Where did the gritters go?

Snowy wallHere’s my latest column for the Muswell Hill Flyer and the Highgate Handbook:

By the time you read this, I am assuming (hopefully rightly) that the snow has melted and gone and life has returned to normal. But all did not go that well during the two snowfalls – the ones before and after Christmas.

Haringey Council say that they have ‘agreed priorities’ with their contractors on what gritting should happen when it snows. However, those priorities don’t seem to have been met judging by the picture painted by local residents.

I’d been expecting that – as with previous years – Haringey Council would say they had done a good job and residents would say otherwise. So this time round I made sure lots of evidence was gathered in – by emailing out during the first snow fall asking for reports from the people on my email list. (Let me know if you want to sign up to similar emails in future by contacting me on lynne@lynnefeatherstone.org).

I received over 200 emails back with details of each person’s personal experience in their road and they painted a very bleak picture.

Many priority roads (those roads designated to be treated first) were untouched; even where the road surface was done, the pavements of many priority roads were untouched; the side roads were frequently impassable and the majority of the grit bins checked by local councillors Gail Engert and Martin Newton were empty.

It’s a good thing I asked – and people kindly provided so much evidence – because from Haringey Council’s initial response to me it sounded as if Haringey thought all was fine, the contractors had done their job and there was no need to worry. Certainly not – as I was able to point with lists of specific road names where their contractors had not done the work.

It seems to me that if the ‘agreed priorities’ are not actually delivered as agreed then that is a breach of contract. And it would be reassuring to know that Haringey is checking on this rather than me.

Also, although no one expects a local council to be able to grit all the side roads in its area, it should make sure grit supplies are available near residents to grit their own frontages and roads. After all, however clear the main roads are, if you can’t reach them – you’re stuck.

We look enviously at other countries such as the USA and Canada, where each household takes responsibility for clearing their own bit of curb and road. But how can we do that here if there is no supply of grit or salt (even in a pile) in your road? How can you get to the very sparse grit/salt bins that are provided if they are not near where you live and what is the point if they are empty if you do manage to get to them?

And what about the pavements? So many people have accidents during this period. I was in email correspondence with a consultant at the Whittington who said they had 100 snow injured people in just one day.

Surely it must be cost efficient, as well as somewhat more human and considerate, to enable people to help themselves when the weather dumps on us?

So let’s hope that the information provided to Haringey Council enables them to ensure that next time we get a much better service – one where they know what their contractors are really up to and one where residents are given help.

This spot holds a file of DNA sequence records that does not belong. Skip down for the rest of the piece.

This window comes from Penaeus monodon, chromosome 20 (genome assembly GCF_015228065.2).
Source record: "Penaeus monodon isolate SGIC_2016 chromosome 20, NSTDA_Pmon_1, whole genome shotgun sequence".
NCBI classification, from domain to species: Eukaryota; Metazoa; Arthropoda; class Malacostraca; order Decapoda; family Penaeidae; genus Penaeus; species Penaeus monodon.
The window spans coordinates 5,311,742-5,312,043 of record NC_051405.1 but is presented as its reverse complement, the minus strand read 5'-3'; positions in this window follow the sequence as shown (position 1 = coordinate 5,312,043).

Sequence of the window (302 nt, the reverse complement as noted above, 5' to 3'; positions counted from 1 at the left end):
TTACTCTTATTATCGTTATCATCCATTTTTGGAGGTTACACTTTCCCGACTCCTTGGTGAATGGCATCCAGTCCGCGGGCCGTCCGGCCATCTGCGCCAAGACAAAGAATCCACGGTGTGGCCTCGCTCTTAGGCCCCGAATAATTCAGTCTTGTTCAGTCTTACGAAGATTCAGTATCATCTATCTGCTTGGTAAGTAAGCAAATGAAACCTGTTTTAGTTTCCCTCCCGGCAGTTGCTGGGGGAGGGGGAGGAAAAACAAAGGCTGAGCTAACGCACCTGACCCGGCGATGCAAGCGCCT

We shouldn't face being sued!

My Aunt Hettie is not going out of her flat during this period. She broke a hip last year, is 90 years old – and very sensibly she is holed up for the duration.

But most of us have to go out. Most of us understand that when it snows it can be dangerous and slippery and we may well fall over.

I want us to be like Canada or the USA where we all clear the snow from the space in front of our own dwellings. But according to the Law Society (and the debate at Question Time in the Lords and various article) we may risk being sued if we do and someone falls over on our patch. If we don’t they can sue us – rather than the Council. (The Council has a duty of care towards its residents).

I would say to the Law Society et al – if they think that creating a litigious atmosphere by their pronouncements is helpful – then they should hang their heads in shame. People should feel free and encouraged to do their community bit by clearing snow away. They shouldn’t be inhibited or quashed by being warned off. And if there is legal doubt – then they are the body that should be campaigning to ensure that the law or its consequences does not stop people clearing their frontages. Bloody ridiculous!

Firstly, if I fell over because a bit of ice had formed in a bit of pavement where my neighbour had cleared their frontage – my first thought would not be I must sue them. I would regard as an accident. Not everything is someone’s fault – particularly if the motive was to improve the situation. And given Haringey’s hands off policy towards side roads – I would like to see a community snow plan for every side road where local people can clear their own frontage with grit supplied to the road by the Council – without fearing litigation.

This is just a world gone mad! I’ve cleared the snow off my front steps so that visitors and the postman won’t slip on them. I await a lawsuit!

UPDATE: Thinking further – am going to take this up with Minister of Justice – to see how many cases there have been!